Just shy of two weeks from now, the next two generations [of Boutards] will be out visiting us. We are now insistent they visit when there are fruits and vegetables ripening, rather than based on some nonsensical mid-winter holiday grounded in paranoid pagan ritual when the Pacific gales roar. They are old enough to run a bit feral.

Chesters in situ…

We are planning to have an “Open Farm” weekend when the first Chesters ripen. We will have parched wheat, barley and popcorn available, as well as whatever fruit is ripe. We will schedule an informal farm walk as well.

The exact weekend is impossible to nail down. The Chesters are notorious for their erratic ripening schedule. We have started harvesting as early as the 18th of July and as late as the 20th of August. After 20 years working with the fruits, we know better than to suggest we have even a glimmer of insight as to when things will get rolling. Better than the offhanded familiarity begotten by an all-too-predictable behavior. As our grandson noted with his customary theater, “I prefer to grow difficult plants.”

Barn owlet "in her emine stole."

Regarding the other element of the farm’s productivity, our birds, bees and insects are doing well. The barn owls raised five chicks. They are now in their immature plumage. Happens quickly. In mid June, the youngest was covered in down and looked like a duchess in her ermine stole, with just its feathers bearing new plumage. Today, the down has been shed.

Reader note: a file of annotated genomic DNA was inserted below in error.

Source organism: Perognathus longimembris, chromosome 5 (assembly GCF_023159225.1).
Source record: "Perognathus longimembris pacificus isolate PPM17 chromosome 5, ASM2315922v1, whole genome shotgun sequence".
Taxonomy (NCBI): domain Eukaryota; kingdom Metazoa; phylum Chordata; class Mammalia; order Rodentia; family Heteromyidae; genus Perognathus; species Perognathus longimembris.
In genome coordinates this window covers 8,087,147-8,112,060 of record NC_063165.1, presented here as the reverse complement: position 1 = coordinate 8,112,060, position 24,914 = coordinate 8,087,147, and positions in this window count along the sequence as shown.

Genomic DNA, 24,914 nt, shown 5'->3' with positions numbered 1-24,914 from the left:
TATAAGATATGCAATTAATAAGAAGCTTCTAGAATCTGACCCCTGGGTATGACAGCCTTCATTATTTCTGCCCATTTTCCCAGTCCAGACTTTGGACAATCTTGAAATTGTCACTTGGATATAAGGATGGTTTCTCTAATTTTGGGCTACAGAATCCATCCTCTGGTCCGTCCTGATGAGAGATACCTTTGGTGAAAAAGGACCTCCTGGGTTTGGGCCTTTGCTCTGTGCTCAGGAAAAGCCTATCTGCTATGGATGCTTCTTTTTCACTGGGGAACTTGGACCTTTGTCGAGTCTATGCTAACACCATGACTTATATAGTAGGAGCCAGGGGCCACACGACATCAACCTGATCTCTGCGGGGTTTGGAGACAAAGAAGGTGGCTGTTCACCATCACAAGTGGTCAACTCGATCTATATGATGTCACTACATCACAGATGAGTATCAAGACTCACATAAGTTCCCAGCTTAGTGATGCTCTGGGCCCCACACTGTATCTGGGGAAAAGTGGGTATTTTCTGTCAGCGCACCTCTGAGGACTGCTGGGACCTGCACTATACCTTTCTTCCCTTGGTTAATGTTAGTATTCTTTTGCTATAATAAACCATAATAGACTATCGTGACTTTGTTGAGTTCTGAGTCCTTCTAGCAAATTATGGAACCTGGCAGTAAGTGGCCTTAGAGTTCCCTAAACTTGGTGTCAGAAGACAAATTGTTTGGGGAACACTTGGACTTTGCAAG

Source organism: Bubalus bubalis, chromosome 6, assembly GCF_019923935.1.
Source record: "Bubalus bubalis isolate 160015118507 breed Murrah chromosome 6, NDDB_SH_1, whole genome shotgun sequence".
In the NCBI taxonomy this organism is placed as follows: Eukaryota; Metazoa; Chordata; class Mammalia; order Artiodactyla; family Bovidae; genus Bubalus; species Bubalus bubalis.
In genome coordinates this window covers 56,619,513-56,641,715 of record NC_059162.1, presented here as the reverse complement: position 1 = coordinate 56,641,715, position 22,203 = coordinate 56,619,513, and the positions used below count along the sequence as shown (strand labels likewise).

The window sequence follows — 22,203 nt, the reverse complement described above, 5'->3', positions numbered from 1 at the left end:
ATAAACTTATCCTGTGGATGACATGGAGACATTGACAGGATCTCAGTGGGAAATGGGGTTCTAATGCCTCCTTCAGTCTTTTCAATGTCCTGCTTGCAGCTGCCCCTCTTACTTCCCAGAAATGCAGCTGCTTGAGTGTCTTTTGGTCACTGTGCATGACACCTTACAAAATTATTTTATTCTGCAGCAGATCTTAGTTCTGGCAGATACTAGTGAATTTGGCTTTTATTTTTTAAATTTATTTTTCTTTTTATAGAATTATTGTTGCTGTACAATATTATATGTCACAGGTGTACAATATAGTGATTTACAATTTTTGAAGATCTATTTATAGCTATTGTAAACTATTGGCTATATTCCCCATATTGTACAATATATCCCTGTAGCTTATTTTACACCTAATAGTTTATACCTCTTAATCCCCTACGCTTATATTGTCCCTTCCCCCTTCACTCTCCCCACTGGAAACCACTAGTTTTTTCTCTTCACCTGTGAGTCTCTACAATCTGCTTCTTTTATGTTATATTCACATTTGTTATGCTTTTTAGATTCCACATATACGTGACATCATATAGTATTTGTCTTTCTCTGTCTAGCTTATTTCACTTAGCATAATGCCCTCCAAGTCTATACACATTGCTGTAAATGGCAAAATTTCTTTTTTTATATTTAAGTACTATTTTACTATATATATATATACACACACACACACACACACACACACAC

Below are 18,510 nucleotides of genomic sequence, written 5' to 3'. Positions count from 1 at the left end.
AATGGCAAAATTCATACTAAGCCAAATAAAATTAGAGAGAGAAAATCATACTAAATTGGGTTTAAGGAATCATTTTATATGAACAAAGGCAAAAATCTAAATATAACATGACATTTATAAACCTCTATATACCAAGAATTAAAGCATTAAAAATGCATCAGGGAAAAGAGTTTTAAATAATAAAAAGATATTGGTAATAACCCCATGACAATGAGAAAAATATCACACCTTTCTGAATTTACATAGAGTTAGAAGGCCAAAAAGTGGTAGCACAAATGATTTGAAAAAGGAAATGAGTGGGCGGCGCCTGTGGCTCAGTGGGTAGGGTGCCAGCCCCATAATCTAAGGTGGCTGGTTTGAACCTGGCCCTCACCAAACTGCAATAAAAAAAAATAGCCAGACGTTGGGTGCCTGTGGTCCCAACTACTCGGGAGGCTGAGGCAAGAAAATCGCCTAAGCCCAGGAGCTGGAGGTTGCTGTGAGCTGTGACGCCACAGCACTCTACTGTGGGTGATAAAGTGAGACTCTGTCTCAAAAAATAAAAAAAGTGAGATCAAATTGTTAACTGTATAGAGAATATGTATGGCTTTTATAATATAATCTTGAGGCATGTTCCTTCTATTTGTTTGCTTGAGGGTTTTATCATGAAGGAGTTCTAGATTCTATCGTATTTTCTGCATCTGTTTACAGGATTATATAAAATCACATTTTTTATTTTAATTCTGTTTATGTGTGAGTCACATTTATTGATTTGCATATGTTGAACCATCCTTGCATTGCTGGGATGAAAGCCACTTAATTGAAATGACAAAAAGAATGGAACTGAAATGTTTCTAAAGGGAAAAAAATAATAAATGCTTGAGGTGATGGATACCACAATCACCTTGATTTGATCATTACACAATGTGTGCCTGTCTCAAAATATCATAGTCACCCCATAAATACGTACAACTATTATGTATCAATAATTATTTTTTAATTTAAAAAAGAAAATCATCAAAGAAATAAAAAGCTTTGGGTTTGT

Our water feature, the swan, is still about, contentedly keeping company with the three families of young geese and an oh-so-elegant great egret.

Frugivorous acorn woodpecker.

A reminder that acorn woodpeckers are frugivores, fruit eaters, equally content with both the fruit of the oak, acorns, and our staff’s sweet cherries. The acorn woodpeckers also enjoy other fruits such as grain kernels (yes, they are fruit) and plums. Soon, we will hear the reedy calls of the young when they leave their nest that the colony excavated in a fir snag.

All photos by Anthony Boutard except for cherries at Nostrana (used with permission) and Chester blackberries.